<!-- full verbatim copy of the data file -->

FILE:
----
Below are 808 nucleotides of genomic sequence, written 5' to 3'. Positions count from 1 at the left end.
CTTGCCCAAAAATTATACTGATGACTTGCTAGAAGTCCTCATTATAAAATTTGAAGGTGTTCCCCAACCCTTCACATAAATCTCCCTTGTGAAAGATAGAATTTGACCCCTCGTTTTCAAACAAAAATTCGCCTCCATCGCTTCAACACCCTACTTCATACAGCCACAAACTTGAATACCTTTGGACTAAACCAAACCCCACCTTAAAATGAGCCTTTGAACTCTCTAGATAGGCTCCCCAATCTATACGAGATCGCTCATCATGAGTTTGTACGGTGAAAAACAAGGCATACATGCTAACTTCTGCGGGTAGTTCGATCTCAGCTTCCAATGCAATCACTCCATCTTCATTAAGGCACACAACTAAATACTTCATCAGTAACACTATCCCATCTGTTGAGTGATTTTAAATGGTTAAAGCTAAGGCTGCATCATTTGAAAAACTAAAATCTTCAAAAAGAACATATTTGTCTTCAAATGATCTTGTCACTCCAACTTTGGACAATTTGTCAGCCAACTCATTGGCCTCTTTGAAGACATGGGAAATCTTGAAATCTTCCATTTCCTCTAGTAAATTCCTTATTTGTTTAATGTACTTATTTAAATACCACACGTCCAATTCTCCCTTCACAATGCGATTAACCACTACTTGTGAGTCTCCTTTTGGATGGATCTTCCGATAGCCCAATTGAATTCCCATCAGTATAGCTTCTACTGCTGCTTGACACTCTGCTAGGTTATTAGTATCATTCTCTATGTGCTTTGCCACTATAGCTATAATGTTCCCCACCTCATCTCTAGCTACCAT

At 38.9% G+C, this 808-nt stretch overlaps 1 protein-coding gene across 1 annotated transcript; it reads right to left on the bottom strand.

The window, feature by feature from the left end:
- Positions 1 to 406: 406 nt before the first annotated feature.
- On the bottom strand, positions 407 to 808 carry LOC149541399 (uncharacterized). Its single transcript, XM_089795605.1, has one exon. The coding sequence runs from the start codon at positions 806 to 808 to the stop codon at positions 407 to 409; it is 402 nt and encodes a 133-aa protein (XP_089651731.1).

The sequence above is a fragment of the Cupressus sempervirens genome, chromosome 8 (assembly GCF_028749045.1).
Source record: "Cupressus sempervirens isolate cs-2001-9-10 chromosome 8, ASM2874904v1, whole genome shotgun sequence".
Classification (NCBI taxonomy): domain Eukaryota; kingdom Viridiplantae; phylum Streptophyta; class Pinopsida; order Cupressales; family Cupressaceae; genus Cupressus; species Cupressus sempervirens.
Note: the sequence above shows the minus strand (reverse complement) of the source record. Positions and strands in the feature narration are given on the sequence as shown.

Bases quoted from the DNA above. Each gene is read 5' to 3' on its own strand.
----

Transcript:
Below are 808 nucleotides of genomic sequence, written 5' to 3'. Positions count from 1 at the left end.
CTTGCCCAAAAATTATACTGATGACTTGCTAGAAGTCCTCATTATAAAATTTGAAGGTGTTCCCCAACCCTTCACATAAATCTCCCTTGTGAAAGATAGAATTTGACCCCTCGTTTTCAAACAAAAATTCGCCTCCATCGCTTCAACACCCTACTTCATACAGCCACAAACTTGAATACCTTTGGACTAAACCAAACCCCACCTTAAAATGAGCCTTTGAACTCTCTAGATAGGCTCCCCAATCTATACGAGATCGCTCATCATGAGTTTGTACGGTGAAAAACAAGGCATACATGCTAACTTCTGCGGGTAGTTCGATCTCAGCTTCCAATGCAATCACTCCATCTTCATTAAGGCACACAACTAAATACTTCATCAGTAACACTATCCCATCTGTTGAGTGATTTTAAATGGTTAAAGCTAAGGCTGCATCATTTGAAAAACTAAAATCTTCAAAAAGAACATATTTGTCTTCAAATGATCTTGTCACTCCAACTTTGGACAATTTGTCAGCCAACTCATTGGCCTCTTTGAAGACATGGGAAATCTTGAAATCTTCCATTTCCTCTAGTAAATTCCTTATTTGTTTAATGTACTTATTTAAATACCACACGTCCAATTCTCCCTTCACAATGCGATTAACCACTACTTGTGAGTCTCCTTTTGGATGGATCTTCCGATAGCCCAATTGAATTCCCATCAGTATAGCTTCTACTGCTGCTTGACACTCTGCTAGGTTATTAGTATCATTCTCTATGTGCTTTGCCACTATAGCTATAATGTTCCCCACCTCATCTCTAGCTACCAT

At 38.9% G+C, this 808-nt stretch overlaps 1 protein-coding gene across 1 annotated transcript; it reads right to left on the bottom strand.

The window, feature by feature from the left end:
- Positions 1 to 406: 406 nt before the first annotated feature.
- On the bottom strand, positions 407 to 808 carry LOC149541399 (uncharacterized). Its single transcript, XM_089795605.1, has one exon. The coding sequence runs from the start codon at positions 806 to 808 to the stop codon at positions 407 to 409; it is 402 nt and encodes a 133-aa protein (XP_089651731.1).

The sequence above is a fragment of the Cupressus sempervirens genome, chromosome 8 (assembly GCF_028749045.1).
Source record: "Cupressus sempervirens isolate cs-2001-9-10 chromosome 8, ASM2874904v1, whole genome shotgun sequence".
Classification (NCBI taxonomy): domain Eukaryota; kingdom Viridiplantae; phylum Streptophyta; class Pinopsida; order Cupressales; family Cupressaceae; genus Cupressus; species Cupressus sempervirens.
Note: the sequence above shows the minus strand (reverse complement) of the source record. Positions and strands in the feature narration are given on the sequence as shown.

Bases quoted from the DNA above. Each gene is read 5' to 3' on its own strand.